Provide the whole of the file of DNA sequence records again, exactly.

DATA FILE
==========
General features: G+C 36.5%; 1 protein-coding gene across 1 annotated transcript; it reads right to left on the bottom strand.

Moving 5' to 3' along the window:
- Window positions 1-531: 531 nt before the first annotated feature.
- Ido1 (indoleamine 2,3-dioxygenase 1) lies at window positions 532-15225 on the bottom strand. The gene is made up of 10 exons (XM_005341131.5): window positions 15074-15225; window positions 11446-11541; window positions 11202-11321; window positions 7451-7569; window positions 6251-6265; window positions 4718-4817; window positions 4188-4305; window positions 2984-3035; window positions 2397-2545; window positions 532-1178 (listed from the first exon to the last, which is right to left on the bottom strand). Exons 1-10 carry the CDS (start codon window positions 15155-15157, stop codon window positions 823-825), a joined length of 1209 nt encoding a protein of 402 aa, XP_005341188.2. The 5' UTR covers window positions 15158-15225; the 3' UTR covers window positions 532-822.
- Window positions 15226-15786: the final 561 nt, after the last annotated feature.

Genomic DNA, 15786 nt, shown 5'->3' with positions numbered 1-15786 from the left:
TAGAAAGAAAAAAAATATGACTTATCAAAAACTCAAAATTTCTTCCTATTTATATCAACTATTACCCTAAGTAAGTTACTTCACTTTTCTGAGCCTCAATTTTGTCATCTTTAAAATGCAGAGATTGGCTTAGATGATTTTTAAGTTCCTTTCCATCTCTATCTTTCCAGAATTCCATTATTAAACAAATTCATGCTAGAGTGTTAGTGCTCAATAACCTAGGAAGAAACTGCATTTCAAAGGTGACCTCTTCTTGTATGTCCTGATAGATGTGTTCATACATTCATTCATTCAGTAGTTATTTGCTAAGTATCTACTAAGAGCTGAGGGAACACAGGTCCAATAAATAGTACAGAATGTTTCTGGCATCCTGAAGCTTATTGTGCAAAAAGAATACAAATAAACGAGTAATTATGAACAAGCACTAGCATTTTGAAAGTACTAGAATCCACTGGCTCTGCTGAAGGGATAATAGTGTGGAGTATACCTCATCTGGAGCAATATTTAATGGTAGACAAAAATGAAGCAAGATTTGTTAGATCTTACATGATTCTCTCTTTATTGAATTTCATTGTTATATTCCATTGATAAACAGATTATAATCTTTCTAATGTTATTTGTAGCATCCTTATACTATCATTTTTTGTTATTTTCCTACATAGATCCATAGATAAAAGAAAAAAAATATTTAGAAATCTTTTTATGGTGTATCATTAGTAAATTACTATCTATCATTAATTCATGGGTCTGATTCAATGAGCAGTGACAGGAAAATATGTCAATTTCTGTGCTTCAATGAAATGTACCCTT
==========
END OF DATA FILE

General features: G+C 36.5%; 1 protein-coding gene across 1 annotated transcript; it reads right to left on the bottom strand.

Moving 5' to 3' along the window:
- Window positions 1-531: 531 nt before the first annotated feature.
- Ido1 (indoleamine 2,3-dioxygenase 1) lies at window positions 532-15225 on the bottom strand. The gene is made up of 10 exons (XM_005341131.5): window positions 15074-15225; window positions 11446-11541; window positions 11202-11321; window positions 7451-7569; window positions 6251-6265; window positions 4718-4817; window positions 4188-4305; window positions 2984-3035; window positions 2397-2545; window positions 532-1178 (listed from the first exon to the last, which is right to left on the bottom strand). Exons 1-10 carry the CDS (start codon window positions 15155-15157, stop codon window positions 823-825), a joined length of 1209 nt encoding a protein of 402 aa, XP_005341188.2. The 5' UTR covers window positions 15158-15225; the 3' UTR covers window positions 532-822.
- Window positions 15226-15786: the final 561 nt, after the last annotated feature.

Genomic DNA, 15786 nt, shown 5'->3' with positions numbered 1-15786 from the left:
TAGAAAGAAAAAAAATATGACTTATCAAAAACTCAAAATTTCTTCCTATTTATATCAACTATTACCCTAAGTAAGTTACTTCACTTTTCTGAGCCTCAATTTTGTCATCTTTAAAATGCAGAGATTGGCTTAGATGATTTTTAAGTTCCTTTCCATCTCTATCTTTCCAGAATTCCATTATTAAACAAATTCATGCTAGAGTGTTAGTGCTCAATAACCTAGGAAGAAACTGCATTTCAAAGGTGACCTCTTCTTGTATGTCCTGATAGATGTGTTCATACATTCATTCATTCAGTAGTTATTTGCTAAGTATCTACTAAGAGCTGAGGGAACACAGGTCCAATAAATAGTACAGAATGTTTCTGGCATCCTGAAGCTTATTGTGCAAAAAGAATACAAATAAACGAGTAATTATGAACAAGCACTAGCATTTTGAAAGTACTAGAATCCACTGGCTCTGCTGAAGGGATAATAGTGTGGAGTATACCTCATCTGGAGCAATATTTAATGGTAGACAAAAATGAAGCAAGATTTGTTAGATCTTACATGATTCTCTCTTTATTGAATTTCATTGTTATATTCCATTGATAAACAGATTATAATCTTTCTAATGTTATTTGTAGCATCCTTATACTATCATTTTTTGTTATTTTCCTACATAGATCCATAGATAAAAGAAAAAAAATATTTAGAAATCTTTTTATGGTGTATCATTAGTAAATTACTATCTATCATTAATTCATGGGTCTGATTCAATGAGCAGTGACAGGAAAATATGTCAATTTCTGTGCTTCAATGAAATGTACCCTT